# Lego Cog

14,756

89

26

Or is it a gear? Either way these are fun little shapes to make with your 1x2 Lego bricks.

### Teacher Notes

Teachers! Did you use this instructable in your classroom?
Add a Teacher Note to share how you incorporated it into your lesson.

## Step 1:

To make a lovely Lego cog of your own, you will need:
-288 1x2 bricks

Two color: 144 of each color
Three color: 96 of each color

## Step 2:

Sorry folks, no easy strips to connect or stack to attach together, this shape is usually easier to just build. The upside is that it's kinda fun to build and easy to keep count of.

We'll be working from the bottom up. Start with the brick you want in the bottom row (white in the picture) and attach two bricks to it as shown.

Use 3 more white bricks and 2 more blue bricks and make em look like the third picture.

The goal here is to basically make a square zig-zag chain with 5 studs (those are the dots on top of the bricks) on each side.

Keep adding bricks until your model has a few turns in it then meet me over at the next step.

## Step 3:

Now that you have the shape laid out a little you can add the top row of bricks (dark blue in the picture).

Continue the square zig-zag pattern until you only have 2 bricks left (a top row color and a bottom row color). If you're counting then you'll be aiming for 12 cog sticker-outer things (teeth?).

Note: You want the end of the square zig-zag chain to have a middle brick sticking out, as shown in the picture. This is important for the Close Er Up! Step coming up next.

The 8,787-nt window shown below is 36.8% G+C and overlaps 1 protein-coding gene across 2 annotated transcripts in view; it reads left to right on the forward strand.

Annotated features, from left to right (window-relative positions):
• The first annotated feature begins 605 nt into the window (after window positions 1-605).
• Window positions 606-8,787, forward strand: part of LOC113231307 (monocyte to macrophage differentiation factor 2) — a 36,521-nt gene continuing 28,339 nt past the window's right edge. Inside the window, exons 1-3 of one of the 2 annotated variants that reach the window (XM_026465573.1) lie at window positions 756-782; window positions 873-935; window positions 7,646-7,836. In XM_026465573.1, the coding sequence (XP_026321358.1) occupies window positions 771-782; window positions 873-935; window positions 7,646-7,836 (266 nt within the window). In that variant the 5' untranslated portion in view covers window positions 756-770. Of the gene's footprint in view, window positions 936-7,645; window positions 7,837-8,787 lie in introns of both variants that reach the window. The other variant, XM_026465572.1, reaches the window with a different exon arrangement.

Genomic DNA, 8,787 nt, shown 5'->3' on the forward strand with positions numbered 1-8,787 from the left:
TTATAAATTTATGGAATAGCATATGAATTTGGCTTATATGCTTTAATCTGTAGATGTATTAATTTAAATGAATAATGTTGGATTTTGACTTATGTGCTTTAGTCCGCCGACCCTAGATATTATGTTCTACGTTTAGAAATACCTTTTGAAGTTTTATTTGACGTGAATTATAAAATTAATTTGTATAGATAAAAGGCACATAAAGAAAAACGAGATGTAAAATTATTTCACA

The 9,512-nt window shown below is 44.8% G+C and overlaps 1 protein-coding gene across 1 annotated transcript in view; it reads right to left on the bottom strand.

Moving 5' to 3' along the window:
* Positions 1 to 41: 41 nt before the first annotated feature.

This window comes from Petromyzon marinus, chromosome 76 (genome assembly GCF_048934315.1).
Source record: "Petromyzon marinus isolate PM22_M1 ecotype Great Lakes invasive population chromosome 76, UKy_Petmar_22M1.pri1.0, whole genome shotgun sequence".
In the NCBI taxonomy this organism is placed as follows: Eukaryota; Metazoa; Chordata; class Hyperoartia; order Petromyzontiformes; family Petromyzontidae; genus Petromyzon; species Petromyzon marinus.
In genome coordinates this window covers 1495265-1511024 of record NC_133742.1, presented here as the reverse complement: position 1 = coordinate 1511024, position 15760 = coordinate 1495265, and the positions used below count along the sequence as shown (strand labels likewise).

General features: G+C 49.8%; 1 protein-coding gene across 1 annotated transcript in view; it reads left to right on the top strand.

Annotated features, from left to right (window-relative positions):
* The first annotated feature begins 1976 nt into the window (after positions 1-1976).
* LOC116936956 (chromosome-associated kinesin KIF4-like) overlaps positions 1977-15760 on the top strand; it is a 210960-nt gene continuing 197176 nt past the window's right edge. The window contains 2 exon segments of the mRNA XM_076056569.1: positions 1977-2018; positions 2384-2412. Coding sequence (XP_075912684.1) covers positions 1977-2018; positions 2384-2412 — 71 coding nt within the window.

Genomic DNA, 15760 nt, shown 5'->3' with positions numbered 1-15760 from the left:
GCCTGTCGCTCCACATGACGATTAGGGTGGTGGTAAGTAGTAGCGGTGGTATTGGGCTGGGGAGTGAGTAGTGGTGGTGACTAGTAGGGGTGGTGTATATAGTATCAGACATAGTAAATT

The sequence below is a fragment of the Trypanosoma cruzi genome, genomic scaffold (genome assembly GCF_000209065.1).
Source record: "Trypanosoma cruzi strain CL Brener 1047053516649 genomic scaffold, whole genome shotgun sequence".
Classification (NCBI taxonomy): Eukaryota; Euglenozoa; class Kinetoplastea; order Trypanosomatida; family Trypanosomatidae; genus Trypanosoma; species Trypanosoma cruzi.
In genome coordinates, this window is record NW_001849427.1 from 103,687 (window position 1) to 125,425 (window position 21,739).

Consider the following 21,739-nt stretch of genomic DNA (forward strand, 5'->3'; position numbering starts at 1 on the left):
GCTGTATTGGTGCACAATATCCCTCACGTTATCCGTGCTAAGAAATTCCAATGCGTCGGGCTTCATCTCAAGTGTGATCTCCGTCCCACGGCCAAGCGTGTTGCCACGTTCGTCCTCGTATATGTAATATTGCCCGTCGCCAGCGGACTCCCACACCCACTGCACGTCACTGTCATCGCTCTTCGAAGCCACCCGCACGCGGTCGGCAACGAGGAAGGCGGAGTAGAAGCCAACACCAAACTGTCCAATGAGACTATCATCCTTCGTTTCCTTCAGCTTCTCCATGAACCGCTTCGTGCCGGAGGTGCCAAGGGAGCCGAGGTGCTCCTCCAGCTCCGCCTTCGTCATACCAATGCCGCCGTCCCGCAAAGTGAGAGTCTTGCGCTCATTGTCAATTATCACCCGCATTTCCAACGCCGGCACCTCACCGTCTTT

## Step 4: Close Er Up!

Bring the two ends around to meet each other. Use the remaining top layer brick to connect the two sides then add the last bottom row one. BAM! You're done! Have some coggin fun :)

Want more 1x2 LEGO fun? Check out these other 1x2 bendy shape Instructables:
Lego Star
L
Lego Deltoid and Astroid
L
ego Pentagon
L
ego Triangle
L
ego Circle
L
ego Starburst
L
ego Medical Sign
L
ego Heart

## Recommendations

• ### Lamps Class

9,595 Enrolled

## 26 Discussions

if you don't have enough parts and you have tons of flat 1x2 pieces, you could put 3 flat 1x2 pieces on top of each other and they would make a 1x2 brick.

Nice Work sherrycayheyhey

One question though how rigid/strong are these? tempted to make half a dozen for a pretty ornate bookshelf system.
thank-you and keep up the great work

civic man

5 replies

Oh man that would be so cool!

The more layers you add the strong the cogs are. Whenever I make these shapes I do a 3 layer minimum and that results in a model that you can pick up and play with or roll around.

The cog is on the weaker side when it only has 3 layers. I definitely would not trust it to hold up my books but I'm also a college student and have some of those notoriously heavy books.

As Madrigorne commented, there is the option of gluing. This can be time consuming but worth it if you want security and a permanent model (your bookshelf idea sounds like it would totally be worth it!) I haven't glued models together so I can't offer any tips but I know if you search for it there are people who can offer a lot of advice about it.